Historical research is often the first step in building a custom ship model. Sometimes drawings of the vessel have survived; this may be particularly true for Navy ships, not so much for merchant vessels. Depending how far back in time we go, the information becomes sparse and much harder to find. A variety of artwork such as carvings, etchings, paintings and even surviving models, may sometimes be our best source of information for vessels of the 16th century and earlier.
Photography doesn't help us at all unless we get to the latter half of the nineteenth century. For all intents and purposes no photographs of vessels exist from before the late 1850's. Of course the color scheme is also hard to discern from the shades of grey on black and white photography.
Contemporary paintings can give us very valuable information if we keep in mind that the artist may have used a bit of artistic license. Quite often paintings of the same vessel show her quite differently. Sometimes this can be contributed to the ship's configuration and paint scheme changing over time, sometimes it can not. Even after Naval paint schemes became somewhat standardised, a captain's preference often played a role in the selection of paints and colors.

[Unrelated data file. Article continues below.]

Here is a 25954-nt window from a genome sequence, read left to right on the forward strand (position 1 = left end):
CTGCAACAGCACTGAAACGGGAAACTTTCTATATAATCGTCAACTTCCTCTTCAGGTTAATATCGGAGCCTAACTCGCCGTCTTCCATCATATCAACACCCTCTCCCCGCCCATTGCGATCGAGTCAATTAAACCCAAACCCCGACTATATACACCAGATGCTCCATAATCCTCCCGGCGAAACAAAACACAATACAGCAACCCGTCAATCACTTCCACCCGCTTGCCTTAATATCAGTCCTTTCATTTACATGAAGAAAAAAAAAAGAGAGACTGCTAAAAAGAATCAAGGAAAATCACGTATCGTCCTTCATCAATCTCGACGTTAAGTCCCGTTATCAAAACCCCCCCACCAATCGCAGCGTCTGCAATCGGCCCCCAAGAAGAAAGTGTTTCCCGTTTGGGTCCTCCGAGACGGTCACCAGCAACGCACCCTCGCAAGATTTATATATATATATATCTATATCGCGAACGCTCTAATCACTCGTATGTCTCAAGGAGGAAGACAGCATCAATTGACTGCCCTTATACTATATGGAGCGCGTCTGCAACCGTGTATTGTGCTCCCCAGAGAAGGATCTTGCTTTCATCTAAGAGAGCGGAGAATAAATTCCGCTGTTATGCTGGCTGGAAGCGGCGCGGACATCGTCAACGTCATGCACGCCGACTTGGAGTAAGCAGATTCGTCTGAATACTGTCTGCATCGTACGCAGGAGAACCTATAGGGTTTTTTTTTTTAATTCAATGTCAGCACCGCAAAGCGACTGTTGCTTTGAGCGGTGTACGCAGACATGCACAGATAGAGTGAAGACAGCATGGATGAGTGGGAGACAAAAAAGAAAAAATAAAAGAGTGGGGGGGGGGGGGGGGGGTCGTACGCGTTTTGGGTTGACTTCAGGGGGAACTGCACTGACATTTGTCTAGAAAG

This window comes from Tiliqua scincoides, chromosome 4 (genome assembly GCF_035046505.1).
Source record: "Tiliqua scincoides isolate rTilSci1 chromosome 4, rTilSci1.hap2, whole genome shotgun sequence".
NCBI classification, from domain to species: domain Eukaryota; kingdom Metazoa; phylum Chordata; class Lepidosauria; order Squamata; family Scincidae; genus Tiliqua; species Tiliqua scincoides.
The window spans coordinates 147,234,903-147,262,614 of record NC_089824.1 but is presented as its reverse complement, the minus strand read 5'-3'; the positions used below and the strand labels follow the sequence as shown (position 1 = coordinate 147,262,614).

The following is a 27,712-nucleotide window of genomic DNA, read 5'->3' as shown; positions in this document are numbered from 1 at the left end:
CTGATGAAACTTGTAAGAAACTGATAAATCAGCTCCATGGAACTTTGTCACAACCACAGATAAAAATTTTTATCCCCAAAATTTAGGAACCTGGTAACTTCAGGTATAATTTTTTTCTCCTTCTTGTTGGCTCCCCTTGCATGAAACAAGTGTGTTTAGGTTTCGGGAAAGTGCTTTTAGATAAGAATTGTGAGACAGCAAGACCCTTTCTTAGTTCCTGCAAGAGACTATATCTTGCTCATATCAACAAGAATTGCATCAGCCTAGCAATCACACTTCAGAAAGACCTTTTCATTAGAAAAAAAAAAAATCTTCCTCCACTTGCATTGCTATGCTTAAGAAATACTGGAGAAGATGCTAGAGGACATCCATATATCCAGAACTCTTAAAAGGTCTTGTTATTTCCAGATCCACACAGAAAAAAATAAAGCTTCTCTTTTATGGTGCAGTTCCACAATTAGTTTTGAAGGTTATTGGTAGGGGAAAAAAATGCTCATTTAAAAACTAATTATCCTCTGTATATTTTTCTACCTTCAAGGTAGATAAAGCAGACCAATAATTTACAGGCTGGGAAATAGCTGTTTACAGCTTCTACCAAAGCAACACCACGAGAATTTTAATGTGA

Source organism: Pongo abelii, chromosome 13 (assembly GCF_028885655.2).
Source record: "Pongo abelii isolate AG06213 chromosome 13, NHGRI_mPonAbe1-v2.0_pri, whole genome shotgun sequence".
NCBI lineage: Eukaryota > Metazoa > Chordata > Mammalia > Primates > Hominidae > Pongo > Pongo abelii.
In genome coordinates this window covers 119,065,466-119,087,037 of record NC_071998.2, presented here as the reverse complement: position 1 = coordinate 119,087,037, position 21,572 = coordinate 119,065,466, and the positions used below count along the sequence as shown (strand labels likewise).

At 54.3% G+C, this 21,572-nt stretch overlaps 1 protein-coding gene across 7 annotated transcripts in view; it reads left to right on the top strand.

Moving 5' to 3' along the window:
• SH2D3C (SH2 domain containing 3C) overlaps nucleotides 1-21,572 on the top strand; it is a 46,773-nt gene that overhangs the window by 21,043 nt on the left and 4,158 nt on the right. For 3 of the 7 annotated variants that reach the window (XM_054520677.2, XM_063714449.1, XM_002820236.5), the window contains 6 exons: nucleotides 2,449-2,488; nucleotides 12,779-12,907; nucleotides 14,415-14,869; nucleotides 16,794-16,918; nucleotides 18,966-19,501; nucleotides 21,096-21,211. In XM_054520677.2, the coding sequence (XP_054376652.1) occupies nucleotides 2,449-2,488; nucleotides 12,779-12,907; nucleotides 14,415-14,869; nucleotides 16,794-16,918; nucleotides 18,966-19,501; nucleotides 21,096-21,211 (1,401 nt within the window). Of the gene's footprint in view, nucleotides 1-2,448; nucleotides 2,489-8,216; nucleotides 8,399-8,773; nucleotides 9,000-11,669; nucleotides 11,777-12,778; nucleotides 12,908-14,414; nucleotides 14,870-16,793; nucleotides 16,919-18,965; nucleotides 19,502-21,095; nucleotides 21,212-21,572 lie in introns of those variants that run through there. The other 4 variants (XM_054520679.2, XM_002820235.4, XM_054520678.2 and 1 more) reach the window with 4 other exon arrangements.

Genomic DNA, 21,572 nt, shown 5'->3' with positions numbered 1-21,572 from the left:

It is this gathering of bits and pieces of evidence that will create a defined outline of what the ship should or could have looked like. An image of the model is starting to develop.